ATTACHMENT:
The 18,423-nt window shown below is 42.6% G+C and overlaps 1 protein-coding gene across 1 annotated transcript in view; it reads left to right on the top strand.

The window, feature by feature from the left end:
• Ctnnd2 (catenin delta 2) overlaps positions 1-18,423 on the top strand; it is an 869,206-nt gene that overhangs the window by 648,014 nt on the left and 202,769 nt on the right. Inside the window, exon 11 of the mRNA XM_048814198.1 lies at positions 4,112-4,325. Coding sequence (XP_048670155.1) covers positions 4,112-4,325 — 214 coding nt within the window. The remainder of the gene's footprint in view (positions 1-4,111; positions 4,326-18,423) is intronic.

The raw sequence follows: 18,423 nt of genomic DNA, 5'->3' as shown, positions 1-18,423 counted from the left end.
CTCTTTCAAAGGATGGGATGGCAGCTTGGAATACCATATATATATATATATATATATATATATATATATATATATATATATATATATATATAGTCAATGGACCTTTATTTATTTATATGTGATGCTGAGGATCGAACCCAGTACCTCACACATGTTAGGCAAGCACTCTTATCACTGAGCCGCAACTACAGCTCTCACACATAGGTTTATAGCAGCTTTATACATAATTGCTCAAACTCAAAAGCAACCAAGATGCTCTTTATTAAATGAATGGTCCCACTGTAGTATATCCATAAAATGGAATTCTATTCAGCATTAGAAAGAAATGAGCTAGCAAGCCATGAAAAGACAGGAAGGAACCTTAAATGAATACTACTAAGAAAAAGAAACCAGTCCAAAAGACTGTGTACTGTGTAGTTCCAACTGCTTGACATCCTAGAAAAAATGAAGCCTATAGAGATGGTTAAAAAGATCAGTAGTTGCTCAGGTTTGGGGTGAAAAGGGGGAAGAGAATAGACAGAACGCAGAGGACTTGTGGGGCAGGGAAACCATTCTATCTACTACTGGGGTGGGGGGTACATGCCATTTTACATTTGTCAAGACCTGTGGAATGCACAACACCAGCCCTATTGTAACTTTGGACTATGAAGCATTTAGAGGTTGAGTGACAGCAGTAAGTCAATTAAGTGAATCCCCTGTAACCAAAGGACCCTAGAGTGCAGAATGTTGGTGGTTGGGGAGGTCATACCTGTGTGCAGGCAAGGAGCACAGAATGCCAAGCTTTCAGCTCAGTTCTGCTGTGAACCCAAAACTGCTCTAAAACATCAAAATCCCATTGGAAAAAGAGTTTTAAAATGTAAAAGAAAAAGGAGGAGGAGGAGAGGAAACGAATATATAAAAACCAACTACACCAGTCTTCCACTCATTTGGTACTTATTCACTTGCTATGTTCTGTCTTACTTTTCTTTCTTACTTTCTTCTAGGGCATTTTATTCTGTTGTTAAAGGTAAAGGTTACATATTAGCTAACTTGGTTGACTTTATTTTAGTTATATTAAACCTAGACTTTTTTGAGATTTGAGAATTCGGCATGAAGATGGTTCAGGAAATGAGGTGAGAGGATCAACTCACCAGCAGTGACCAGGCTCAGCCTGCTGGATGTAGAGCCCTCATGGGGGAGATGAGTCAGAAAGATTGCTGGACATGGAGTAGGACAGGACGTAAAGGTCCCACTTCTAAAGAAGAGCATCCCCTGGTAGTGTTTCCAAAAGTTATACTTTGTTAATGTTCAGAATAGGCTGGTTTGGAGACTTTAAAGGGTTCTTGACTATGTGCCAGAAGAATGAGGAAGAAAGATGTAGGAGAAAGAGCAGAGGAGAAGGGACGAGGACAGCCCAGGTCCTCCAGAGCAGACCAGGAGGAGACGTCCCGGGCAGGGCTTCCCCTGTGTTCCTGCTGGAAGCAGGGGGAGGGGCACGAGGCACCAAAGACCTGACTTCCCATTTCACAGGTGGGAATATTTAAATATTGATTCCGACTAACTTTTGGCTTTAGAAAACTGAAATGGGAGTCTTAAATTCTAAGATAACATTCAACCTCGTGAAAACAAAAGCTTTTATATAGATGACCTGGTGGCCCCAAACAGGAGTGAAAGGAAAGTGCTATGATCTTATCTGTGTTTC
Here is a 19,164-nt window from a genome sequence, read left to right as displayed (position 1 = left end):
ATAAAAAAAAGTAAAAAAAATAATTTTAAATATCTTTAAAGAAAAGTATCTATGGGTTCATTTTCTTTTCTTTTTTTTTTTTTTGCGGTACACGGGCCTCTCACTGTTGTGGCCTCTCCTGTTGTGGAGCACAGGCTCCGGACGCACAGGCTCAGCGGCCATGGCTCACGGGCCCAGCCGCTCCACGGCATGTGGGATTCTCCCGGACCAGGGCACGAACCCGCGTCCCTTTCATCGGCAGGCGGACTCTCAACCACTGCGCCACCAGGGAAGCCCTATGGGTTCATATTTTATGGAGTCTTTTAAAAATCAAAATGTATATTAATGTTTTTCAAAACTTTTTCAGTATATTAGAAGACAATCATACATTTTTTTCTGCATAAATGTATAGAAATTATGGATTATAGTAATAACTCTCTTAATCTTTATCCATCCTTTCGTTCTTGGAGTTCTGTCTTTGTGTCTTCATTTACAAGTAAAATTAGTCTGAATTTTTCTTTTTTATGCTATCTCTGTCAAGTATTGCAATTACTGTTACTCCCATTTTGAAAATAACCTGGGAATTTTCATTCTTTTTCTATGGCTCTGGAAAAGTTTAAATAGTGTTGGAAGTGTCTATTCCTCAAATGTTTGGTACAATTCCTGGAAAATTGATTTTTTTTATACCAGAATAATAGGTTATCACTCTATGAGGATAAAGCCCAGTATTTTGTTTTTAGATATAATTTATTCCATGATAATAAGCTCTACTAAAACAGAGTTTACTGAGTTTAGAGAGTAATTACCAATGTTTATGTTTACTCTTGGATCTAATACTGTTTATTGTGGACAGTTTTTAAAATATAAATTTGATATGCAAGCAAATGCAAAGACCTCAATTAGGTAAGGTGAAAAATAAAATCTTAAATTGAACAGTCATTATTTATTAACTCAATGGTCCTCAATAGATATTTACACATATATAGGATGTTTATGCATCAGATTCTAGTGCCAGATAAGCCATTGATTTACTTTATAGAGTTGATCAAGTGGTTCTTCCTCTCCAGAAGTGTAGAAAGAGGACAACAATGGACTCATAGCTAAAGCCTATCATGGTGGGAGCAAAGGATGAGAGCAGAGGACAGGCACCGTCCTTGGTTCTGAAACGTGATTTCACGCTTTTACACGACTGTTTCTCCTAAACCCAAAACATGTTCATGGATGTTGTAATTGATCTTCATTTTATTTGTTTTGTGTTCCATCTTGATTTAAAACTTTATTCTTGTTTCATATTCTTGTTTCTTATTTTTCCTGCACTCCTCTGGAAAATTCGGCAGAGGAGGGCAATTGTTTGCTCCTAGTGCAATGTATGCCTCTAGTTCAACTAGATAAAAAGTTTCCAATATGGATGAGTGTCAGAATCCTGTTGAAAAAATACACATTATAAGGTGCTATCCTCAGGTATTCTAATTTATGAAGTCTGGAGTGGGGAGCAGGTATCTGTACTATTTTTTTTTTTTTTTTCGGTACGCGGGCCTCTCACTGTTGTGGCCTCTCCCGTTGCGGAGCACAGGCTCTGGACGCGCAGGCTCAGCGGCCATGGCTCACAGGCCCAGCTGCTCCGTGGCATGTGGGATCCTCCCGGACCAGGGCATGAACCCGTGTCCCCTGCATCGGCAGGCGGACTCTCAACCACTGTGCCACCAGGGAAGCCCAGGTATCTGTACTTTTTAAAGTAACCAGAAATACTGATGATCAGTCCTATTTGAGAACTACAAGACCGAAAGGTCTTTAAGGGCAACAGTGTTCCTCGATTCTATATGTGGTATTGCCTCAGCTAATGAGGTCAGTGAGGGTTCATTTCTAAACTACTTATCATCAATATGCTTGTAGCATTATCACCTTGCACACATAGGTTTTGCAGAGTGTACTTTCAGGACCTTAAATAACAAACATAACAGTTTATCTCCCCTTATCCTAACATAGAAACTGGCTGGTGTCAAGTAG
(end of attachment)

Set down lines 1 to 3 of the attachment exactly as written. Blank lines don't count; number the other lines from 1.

The 18,423-nt window shown below is 42.6% G+C and overlaps 1 protein-coding gene across 1 annotated transcript in view; it reads left to right on the top strand.

The window, feature by feature from the left end:
• Ctnnd2 (catenin delta 2) overlaps positions 1-18,423 on the top strand; it is an 869,206-nt gene that overhangs the window by 648,014 nt on the left and 202,769 nt on the right. Inside the window, exon 11 of the mRNA XM_048814198.1 lies at positions 4,112-4,325. Coding sequence (XP_048670155.1) covers positions 4,112-4,325 — 214 coding nt within the window. The remainder of the gene's footprint in view (positions 1-4,111; positions 4,326-18,423) is intronic.